The Supreme Court’s decision on Section 230 is a victory for Big Tech

Google, Twitter, Facebook and other tech companies fueled by social media are avoiding a legal threat that could blow a big hole in their business models.

The US Supreme Court The reprieve was delivered on Thursday by rejecting a lawsuit that said social media platforms should be held accountable for carrying out a deadly attack at a Turkish nightclub and throwing another case back to a lower court.

Those steps, come three months after the Supreme Court heard the oral arguments in cases, preserving a law known as Section 230 that protects social media services from being responsible for the material posted on their platforms.

Without the 26-word protection included in the broader US telecommunications reform adopted in 1996, Google, Facebook and other tech companies likely wouldn’t have grown as large as they are today. And their future prospects will be diminished if their platforms are stripped of their legal immunity.

But just because the Supreme Court has sidelined the thorny issue for now doesn’t mean there won’t be other cases brought up that could result in bad decisions down the line. This year’s high-profile oral arguments on the issue also underscored the widely held sentiment that Congress should revisit a law adopted before Facebook founder Mark Zuckerberg was even a tin- teenager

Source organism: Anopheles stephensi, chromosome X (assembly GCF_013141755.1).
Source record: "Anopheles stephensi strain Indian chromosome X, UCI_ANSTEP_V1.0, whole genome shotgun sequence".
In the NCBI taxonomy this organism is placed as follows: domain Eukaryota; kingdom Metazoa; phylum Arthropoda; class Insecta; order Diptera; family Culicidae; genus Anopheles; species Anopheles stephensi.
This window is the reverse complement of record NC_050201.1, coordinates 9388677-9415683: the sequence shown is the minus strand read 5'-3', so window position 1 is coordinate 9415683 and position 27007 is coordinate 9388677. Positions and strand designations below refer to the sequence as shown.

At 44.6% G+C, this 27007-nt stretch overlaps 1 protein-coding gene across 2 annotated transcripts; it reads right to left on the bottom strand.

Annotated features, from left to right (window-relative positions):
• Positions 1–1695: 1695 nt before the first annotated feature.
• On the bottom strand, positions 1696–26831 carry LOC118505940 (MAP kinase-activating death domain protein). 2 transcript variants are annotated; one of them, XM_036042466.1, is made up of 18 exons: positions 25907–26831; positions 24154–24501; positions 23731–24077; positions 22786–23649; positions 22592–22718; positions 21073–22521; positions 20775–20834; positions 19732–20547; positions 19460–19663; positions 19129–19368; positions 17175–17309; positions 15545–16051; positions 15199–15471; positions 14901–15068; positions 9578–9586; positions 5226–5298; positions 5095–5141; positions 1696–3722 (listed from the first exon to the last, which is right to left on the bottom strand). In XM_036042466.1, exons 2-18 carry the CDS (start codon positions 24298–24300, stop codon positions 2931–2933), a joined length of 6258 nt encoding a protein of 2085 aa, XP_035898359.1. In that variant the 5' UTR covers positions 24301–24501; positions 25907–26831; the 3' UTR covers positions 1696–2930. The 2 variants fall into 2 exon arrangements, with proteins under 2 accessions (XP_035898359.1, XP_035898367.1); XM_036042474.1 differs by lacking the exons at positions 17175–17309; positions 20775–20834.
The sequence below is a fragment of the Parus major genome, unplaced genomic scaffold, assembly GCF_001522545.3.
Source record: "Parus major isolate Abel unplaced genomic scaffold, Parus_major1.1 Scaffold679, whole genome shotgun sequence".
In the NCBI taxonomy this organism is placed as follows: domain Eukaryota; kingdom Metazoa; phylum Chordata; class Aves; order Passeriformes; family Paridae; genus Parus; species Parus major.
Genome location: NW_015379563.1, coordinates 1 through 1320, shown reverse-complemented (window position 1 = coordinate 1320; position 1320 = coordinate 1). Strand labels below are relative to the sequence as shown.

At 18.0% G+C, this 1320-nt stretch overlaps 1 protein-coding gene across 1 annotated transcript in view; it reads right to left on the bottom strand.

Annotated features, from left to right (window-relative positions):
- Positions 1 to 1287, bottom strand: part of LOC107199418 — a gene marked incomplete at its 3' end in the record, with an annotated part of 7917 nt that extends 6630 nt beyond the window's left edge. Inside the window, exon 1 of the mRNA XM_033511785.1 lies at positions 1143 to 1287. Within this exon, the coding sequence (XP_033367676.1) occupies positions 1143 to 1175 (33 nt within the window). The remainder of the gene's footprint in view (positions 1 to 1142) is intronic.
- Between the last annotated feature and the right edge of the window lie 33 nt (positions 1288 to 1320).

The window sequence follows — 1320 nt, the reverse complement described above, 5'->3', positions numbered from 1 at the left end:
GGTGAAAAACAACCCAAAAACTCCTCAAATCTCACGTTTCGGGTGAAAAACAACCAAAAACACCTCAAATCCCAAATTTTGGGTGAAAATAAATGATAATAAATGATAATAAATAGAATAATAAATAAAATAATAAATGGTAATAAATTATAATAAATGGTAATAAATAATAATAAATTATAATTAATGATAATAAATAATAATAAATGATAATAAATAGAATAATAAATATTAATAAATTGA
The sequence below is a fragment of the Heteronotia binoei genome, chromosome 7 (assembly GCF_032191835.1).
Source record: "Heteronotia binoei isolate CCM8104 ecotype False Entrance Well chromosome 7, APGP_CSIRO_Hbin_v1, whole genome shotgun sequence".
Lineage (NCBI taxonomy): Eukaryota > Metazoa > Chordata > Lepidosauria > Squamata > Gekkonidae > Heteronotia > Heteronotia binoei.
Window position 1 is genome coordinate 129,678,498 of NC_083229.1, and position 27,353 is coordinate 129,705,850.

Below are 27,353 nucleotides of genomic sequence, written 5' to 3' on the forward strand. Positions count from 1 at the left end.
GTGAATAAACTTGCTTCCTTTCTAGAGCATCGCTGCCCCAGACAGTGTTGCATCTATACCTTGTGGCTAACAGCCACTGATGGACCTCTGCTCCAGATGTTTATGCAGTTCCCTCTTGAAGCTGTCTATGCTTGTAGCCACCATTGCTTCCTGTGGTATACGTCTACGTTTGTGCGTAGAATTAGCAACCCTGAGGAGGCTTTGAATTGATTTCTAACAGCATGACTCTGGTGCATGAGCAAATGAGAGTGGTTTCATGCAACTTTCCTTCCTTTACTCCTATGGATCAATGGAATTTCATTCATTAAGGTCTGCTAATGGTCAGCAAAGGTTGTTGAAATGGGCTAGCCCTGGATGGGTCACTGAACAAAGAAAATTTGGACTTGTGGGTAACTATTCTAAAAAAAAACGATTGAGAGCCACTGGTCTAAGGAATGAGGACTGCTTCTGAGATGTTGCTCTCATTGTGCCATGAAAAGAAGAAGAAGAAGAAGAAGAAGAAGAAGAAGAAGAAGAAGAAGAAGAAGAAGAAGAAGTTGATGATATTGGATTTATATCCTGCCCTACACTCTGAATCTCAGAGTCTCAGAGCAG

“We don’t really know these things. You know, it’s not like the nine greatest experts on the internet,” Justice Elena Kagan said of herself and her colleagues during oral arguments in February, while adding that the matter could best addressed by US policymakers.


If a news site falsely calls you a fraud, you can sue the publisher for libel. But if someone posts that on Facebook, you can’t sue the company – only the person who posted it.

That’s thanks to Section 230 of the 1996 Communications Decency Act, which states that “no provider or user of an interactive computer service shall be deemed the publisher or speaker of any information provided by another provider of information content.”

that legal phrase protects companies which can host trillions of messages from suing to oblivion by anyone who feels wronged by something someone else posted — whether or not their complaint is legitimate.

Politicians on both sides of the aisle argue, for various reasons, that Twitter, Facebook and other social media platforms are abusing that protection and should lose their immunity — or at least it must be obtained by satisfying the requirements set by the government.

Section 230 also allows social platforms to moderate their services by removing posts that, for example, are obscene or violate the services’ own standards, as long as they act in “good faith. “


The measure’s history dates back to the 1950s, when bookstore owners were held liable for selling books that contained “obscenity,” which was not protected by the First Amendment. A case eventually reached the Supreme Court, which believed that it created a “chilling effect” to make one person responsible for the actions of others.